Actually, the idea was not new, not even to the Kennedy staff. The 1980 Democratic Convention Report shows, as Minority Report Number 21, a call for a freeze quite similar to that of Kennedy’s. The report was written by Frank Askin, a New Jersey delegate committed to Kennedy. And supporting statements were given by Admiral Gene La Rocque, a retired naval officer and sometime Kennedy advisor, and John Kenneth Galbraith, the Harvard economist and Kennedy insider. Kennedy could have had the freeze then, but the MX missile and the MIRV warhead were the compelling issues of the day. The staff decided to stay away from the freeze. “It bubbled up before,” concedes Kennedy. “It just didn’t bubble up far enough.”
What may ultimately be the most attractive aspect of the freeze as an issue is its simplicity. After the complexities of SALT, with its “dense-pacs” and various weapon categories and submarines-for-silos tradeoff, the freeze has a man-in-the-street appeal. “I can remember, when I was working for the NASA space program in Cambridge, a so-called peace march that had maybe 500,000, a million people converging on the city,” says Eddy Martin. “They were silent as they marched. And that struck me. I think we’ll see something similar when the colleges come back this fall.” But there is no underestimating the issue’s volatility. At a televised debate in early July between Kennedy and New Hampshire Senator Gordon Humphrey, a former airline pilot and staunch Reagan supporter, a near-brawl broke out between proponents and opponents of the freeze. As Helen Caldicott, the Newton-based pediatrician and president of Physicians for Social Responsibility, attempted to address the audience before the Humphrey/Kennedy encounter, she was interrupted by a Russian émigré, who had already spoken. The Russian chased her off the stage, only to be chased off himself by the sponsoring station’s news director. Caldicott continued through a storm of catcalls, hisses, cheers, and applause, then retreated to a back room, muttering, “They’re all Nazis.” (Her teenaged daughter said she was convinced they’d be “murdered.”)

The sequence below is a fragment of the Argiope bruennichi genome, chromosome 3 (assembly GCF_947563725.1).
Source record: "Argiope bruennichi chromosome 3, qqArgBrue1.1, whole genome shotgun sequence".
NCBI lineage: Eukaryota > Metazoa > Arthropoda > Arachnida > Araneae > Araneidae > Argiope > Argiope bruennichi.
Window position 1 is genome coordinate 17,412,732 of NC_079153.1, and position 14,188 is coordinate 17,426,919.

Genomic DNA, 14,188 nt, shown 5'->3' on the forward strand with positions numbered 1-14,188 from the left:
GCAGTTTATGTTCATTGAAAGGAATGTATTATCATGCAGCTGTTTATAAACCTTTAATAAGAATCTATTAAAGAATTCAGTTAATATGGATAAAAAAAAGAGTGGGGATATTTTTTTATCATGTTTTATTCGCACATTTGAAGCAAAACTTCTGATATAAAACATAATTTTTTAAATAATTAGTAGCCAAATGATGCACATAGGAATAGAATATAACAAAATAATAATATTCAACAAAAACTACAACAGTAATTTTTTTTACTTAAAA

Kennedy fared better than Caldicott, who in fact had once spent months trying to meet with the senator on the matter of a freeze. Showing off his new, modulated speaking style, Kennedy’s only real problem seemed to be his inability to look anywhere other than directly at the camera in front of him. On debater’s points, the evening was probably a draw. But the Kennedy supporters in the audience outnumbered Humphrey’s by a two-to-one margin. Score one for the Massachusetts advance men. “Anybody who still thinks he’s inarticulate,” crowed press secretary Shrum afterward, “is insane.” Kennedy himself was a bit more modest about the effect of the program, which had a television audience of a quarter of a million. “The freeze won’t be passed at the grass-roots level,” Kennedy said. “It will be passed in the Senate.”
On August 6, the freeze wasn’t passed in the House. By a vote of 204 to 202, with 53 Democrats joining the Republicans (and 27 Republican representatives siding with the Democrats), an immediate and verifiable freeze of the two superpowers’ nuclear arms was rejected.
The next day, with Hatfield and Massachusetts Congressman Ed Markey (the sponsor of the resolution in the House), Kennedy told reporters that the close vote was a victory, and that the momentum building for the freeze reminded him of the problems Medicare first had gaining support in the sixties.
He also noted an irony. The House vote had come on the anniversary of the bombing of Hiroshima.